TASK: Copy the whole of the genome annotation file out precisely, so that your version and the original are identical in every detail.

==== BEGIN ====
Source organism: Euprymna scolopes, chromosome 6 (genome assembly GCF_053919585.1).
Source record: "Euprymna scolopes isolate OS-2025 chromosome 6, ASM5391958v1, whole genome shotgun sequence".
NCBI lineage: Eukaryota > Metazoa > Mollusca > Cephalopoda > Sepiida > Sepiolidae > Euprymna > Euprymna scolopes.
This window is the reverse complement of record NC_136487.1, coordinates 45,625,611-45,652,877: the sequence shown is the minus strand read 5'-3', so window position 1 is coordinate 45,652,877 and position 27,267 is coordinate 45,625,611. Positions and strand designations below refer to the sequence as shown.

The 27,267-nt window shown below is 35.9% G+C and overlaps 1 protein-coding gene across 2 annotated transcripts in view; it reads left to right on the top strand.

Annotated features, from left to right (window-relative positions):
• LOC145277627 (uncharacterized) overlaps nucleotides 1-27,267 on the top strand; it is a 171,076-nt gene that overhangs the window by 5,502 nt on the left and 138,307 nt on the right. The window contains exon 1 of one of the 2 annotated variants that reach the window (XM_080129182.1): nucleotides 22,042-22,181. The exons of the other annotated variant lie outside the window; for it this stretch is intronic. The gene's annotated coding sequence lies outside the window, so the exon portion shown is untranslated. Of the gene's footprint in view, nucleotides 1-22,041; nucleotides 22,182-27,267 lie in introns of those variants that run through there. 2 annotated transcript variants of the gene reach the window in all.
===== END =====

Source organism: Euprymna scolopes, chromosome 6 (genome assembly GCF_053919585.1).
Source record: "Euprymna scolopes isolate OS-2025 chromosome 6, ASM5391958v1, whole genome shotgun sequence".
NCBI lineage: Eukaryota > Metazoa > Mollusca > Cephalopoda > Sepiida > Sepiolidae > Euprymna > Euprymna scolopes.
This window is the reverse complement of record NC_136487.1, coordinates 45,625,611-45,652,877: the sequence shown is the minus strand read 5'-3', so window position 1 is coordinate 45,652,877 and position 27,267 is coordinate 45,625,611. Positions and strand designations below refer to the sequence as shown.

The 27,267-nt window shown below is 35.9% G+C and overlaps 1 protein-coding gene across 2 annotated transcripts in view; it reads left to right on the top strand.

Annotated features, from left to right (window-relative positions):
• LOC145277627 (uncharacterized) overlaps nucleotides 1-27,267 on the top strand; it is a 171,076-nt gene that overhangs the window by 5,502 nt on the left and 138,307 nt on the right. The window contains exon 1 of one of the 2 annotated variants that reach the window (XM_080129182.1): nucleotides 22,042-22,181. The exons of the other annotated variant lie outside the window; for it this stretch is intronic. The gene's annotated coding sequence lies outside the window, so the exon portion shown is untranslated. Of the gene's footprint in view, nucleotides 1-22,041; nucleotides 22,182-27,267 lie in introns of those variants that run through there. 2 annotated transcript variants of the gene reach the window in all.